Definition of blinders in US English:


plural noun

North American
  • 1A pair of small screens attached to a horse's bridle to prevent it seeing sideways and behind; blinkers.

    • ‘Although the use of an a priori model greatly simplified the analysis of the 84 books, the model necessarily functions like a horse's blinders, constraining what is sought and therefore found.’
    • ‘Leading this arduous feat is Michael Anthony Rawlins, who parades Boy Willy like a horse wearing blinders in his drive for land ownership.’
    • ‘They wore clothes that suggested the warm weather I had felt was just beginning, and their steeds only had blinders and saddles on.’
    • ‘We're like those horses in Central Park who have the blinders on and don't see the cars to the left and the right.’
    • ‘Halfway down the hill and going faster by the second, she saw a horse wearing blinders turn onto the road in front of her.’
    • ‘But Soderbergh is a race horse, blinders on and running hard, in the best sense of that metaphor.’
    • ‘Somehow, like putting blinders on a horse, he feels calmer.’
    • ‘He said, ‘Run your own race, baby,’ and saying that made me think about the blinders, you know, and not looking at the other horses gave me such a picture, such an image.’
    • ‘Spectators can be a problem for some horses, and I often find that some horses do better with blinders on (the kind that you see on racehorses).’
    1. 1.1 Something that prevents someone from gaining a full understanding of a situation.
      ‘they will wear their cultural blinders to the grave’
      • ‘There are a lot of purists out there with blinders who have gotten stuck in the ‘this is the way I've always done it’ rut.’
      • ‘‘It will force lawyers to take the blinders off,’ says Susan J. Hackett, general counsel of the American Corporate Counsel Assn.’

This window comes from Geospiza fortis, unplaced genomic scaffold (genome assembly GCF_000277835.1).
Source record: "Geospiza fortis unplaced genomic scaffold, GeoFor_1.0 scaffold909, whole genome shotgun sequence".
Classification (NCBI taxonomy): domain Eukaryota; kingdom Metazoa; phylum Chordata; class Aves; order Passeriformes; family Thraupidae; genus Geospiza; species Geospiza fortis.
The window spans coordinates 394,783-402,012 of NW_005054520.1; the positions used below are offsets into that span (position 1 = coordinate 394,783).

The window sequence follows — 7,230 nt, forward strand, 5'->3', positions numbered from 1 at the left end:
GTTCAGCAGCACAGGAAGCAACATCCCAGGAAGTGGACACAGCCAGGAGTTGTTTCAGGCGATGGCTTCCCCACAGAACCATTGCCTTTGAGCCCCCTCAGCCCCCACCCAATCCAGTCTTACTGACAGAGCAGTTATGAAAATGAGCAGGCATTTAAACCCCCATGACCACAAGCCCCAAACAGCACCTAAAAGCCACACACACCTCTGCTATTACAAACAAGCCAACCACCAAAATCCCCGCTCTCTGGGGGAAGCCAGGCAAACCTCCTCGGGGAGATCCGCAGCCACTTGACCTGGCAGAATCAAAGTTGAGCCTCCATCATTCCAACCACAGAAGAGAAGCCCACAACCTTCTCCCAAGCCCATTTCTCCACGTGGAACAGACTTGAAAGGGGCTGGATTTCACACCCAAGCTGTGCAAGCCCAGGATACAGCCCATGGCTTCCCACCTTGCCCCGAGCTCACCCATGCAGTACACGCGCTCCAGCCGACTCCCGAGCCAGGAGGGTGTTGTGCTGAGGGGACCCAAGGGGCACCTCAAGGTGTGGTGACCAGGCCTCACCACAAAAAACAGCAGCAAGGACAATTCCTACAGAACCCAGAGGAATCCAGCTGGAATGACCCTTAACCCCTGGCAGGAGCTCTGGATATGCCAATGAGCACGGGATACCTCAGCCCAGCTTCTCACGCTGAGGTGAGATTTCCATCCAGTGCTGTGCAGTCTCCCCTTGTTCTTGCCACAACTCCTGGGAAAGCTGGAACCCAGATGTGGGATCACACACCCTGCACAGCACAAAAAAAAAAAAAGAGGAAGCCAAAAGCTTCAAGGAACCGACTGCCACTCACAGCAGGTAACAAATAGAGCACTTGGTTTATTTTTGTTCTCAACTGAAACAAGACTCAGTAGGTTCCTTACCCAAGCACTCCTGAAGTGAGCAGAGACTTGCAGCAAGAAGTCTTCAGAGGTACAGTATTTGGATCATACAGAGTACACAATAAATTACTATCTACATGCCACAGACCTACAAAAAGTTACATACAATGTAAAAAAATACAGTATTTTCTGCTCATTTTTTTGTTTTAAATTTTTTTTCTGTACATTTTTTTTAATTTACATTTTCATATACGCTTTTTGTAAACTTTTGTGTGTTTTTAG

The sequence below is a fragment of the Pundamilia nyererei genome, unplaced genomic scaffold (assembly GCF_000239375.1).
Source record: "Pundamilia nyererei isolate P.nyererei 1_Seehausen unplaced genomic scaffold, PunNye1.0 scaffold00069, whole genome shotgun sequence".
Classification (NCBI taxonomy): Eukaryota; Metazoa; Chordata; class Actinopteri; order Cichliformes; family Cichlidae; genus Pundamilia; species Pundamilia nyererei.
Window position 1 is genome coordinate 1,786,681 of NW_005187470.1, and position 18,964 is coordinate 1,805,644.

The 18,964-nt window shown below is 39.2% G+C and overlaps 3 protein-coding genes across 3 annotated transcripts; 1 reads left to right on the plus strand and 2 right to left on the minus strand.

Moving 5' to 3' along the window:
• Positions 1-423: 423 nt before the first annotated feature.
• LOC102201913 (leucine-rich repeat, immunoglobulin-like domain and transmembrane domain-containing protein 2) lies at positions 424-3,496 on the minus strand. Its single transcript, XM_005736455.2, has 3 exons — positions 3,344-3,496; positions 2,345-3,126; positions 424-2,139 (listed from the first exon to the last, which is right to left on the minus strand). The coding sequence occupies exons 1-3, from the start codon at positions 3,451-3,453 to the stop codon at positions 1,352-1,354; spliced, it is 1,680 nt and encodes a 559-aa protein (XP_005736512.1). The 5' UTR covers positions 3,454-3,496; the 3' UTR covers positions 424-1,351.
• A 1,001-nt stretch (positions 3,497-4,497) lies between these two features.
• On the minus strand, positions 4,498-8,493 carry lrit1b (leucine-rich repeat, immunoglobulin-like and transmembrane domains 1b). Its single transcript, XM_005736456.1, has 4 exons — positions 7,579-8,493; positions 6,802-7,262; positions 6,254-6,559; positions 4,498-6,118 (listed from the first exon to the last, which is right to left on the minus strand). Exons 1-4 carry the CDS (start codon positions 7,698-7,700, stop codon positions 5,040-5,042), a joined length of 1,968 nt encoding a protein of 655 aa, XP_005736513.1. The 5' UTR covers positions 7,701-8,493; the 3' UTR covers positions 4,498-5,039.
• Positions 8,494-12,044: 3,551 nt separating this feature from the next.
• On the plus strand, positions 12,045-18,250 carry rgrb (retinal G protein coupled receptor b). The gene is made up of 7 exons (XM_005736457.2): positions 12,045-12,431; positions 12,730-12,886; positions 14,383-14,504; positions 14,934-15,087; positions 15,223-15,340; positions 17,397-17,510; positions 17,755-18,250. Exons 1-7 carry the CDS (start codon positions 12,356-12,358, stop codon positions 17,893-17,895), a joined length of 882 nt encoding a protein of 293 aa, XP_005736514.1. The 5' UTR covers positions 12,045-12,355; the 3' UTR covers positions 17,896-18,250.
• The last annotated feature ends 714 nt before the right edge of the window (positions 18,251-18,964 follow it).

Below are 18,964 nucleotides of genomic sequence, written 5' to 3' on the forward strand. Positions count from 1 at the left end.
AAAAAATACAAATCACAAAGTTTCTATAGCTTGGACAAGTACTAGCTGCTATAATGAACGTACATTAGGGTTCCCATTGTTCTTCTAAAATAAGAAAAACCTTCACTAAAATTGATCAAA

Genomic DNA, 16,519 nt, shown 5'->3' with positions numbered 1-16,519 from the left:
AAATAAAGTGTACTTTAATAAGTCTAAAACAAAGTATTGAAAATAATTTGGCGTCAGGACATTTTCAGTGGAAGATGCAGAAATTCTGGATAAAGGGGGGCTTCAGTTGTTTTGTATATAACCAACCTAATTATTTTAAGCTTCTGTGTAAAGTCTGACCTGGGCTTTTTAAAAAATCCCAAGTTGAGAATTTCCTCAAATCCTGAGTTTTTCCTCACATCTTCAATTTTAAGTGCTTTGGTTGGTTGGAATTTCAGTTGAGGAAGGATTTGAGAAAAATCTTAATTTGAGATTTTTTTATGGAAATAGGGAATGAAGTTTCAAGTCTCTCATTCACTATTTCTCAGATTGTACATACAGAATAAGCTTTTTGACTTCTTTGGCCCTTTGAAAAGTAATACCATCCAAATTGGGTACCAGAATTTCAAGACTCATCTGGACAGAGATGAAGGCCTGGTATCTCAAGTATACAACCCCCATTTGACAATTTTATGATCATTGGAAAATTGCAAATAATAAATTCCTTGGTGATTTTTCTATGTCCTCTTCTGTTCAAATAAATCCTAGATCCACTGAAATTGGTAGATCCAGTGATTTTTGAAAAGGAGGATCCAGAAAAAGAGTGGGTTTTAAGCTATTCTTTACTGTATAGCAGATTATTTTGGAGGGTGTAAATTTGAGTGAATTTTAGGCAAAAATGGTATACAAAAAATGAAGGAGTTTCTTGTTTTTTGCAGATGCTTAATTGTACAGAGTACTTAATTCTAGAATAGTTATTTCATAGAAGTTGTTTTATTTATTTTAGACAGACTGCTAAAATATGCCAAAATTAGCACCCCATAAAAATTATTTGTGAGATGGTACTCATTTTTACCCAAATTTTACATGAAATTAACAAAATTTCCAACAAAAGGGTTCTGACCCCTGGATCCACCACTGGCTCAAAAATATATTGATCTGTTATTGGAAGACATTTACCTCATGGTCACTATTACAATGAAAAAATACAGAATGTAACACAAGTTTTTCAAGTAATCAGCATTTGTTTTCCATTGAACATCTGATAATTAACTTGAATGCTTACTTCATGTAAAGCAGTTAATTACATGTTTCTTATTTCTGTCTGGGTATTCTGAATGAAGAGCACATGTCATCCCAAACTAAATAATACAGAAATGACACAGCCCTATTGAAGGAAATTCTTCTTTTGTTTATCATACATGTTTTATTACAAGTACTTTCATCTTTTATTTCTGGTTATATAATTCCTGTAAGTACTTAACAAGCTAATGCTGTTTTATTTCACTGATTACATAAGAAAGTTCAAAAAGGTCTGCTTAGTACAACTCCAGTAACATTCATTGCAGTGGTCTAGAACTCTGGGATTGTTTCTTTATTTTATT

• ‘It was interesting because - as I said I don't write consciously - my first draft, I tend to just follow the story and there's blinders on to everything on the side.’
      • ‘‘Its Wavering Image’ is a story about looking and seeing; in particular, it is about the blinders that racism puts on Carson's perception.’
      • ‘The patient who read his own hospital history, ‘written with medical blinders on’ exclaimed in anguish, ‘But there is nothing in here about me!’’
      • ‘In particular, the interviews suggest, not for the first time, the need to rethink the role of punishment and confrontation in these programs with a fresh eye and without ideological blinders.’
      • ‘We double cast everything, on fine basis of body size, ability, height for partnering, but we have no racial blinders in casting.’
      • ‘This is less a thriller than a psychological study, but because of the blinders of generic anticipation, many won't see that its director thinks far beyond those narrow parameters.’
      • ‘One suspects there isn't a problem in America, no matter how knotty or profound, that Gladwell can't imagine some nifty solution to, if only we'd take off the blinders of ideology and put on the glasses of science and observation.’
      • ‘During the life of this journal, slavery has been restored by historians as a central cause for the war, and the Radicals have gone from villains to heroes, even if remaining somewhat flawed human beings with racial blinders of their own.’
      • ‘It means that you've got some kind of blinders on, sweetie!’
      • ‘Those who bow only at the altar of size have effectively put on blinders, not just to the nuances of bodybuilding, but to the essence of what made Frank Zane's body a true wonder in the history of physique development.’
      • ‘They were worldly and farsighted when it came to brownstone quarrying, but that view was constricted by blinders to the impending changes in building technology and the image of brownstone.’
      • ‘I think ballet companies need to branch out to communities - we can't keep blinders on in this business.’
      • ‘Both of their families would have had to have blinders on not to recognize that Ben's first-born and Jim Archer's youngest daughter were starting to care more than a little for each other.’
      • ‘He's got blinders on and I don't think he's serving the university well by continuing to beat this drum.’
      • ‘Like a horse at a race, we can have professional blinders on our eyes, limiting our explorations and our explanations to a particular ideological comfort zone.’
      • ‘This is important because sometimes these kids have blinders on and have tunnel vision and can only see what is around them - the guys on the corner, the guys who are stealing, who are making the money.’
      • ‘Anyone without ideological blinders should be able to recognize that airport security is one area best dealt with by the public sector - where public safety, not profits, are the main goal.’
      • ‘But in a polarized debate, both sides tend to put on blinders, playing down the risks, exaggerating the benefits and generally neglecting the practical impact of the actions they support.’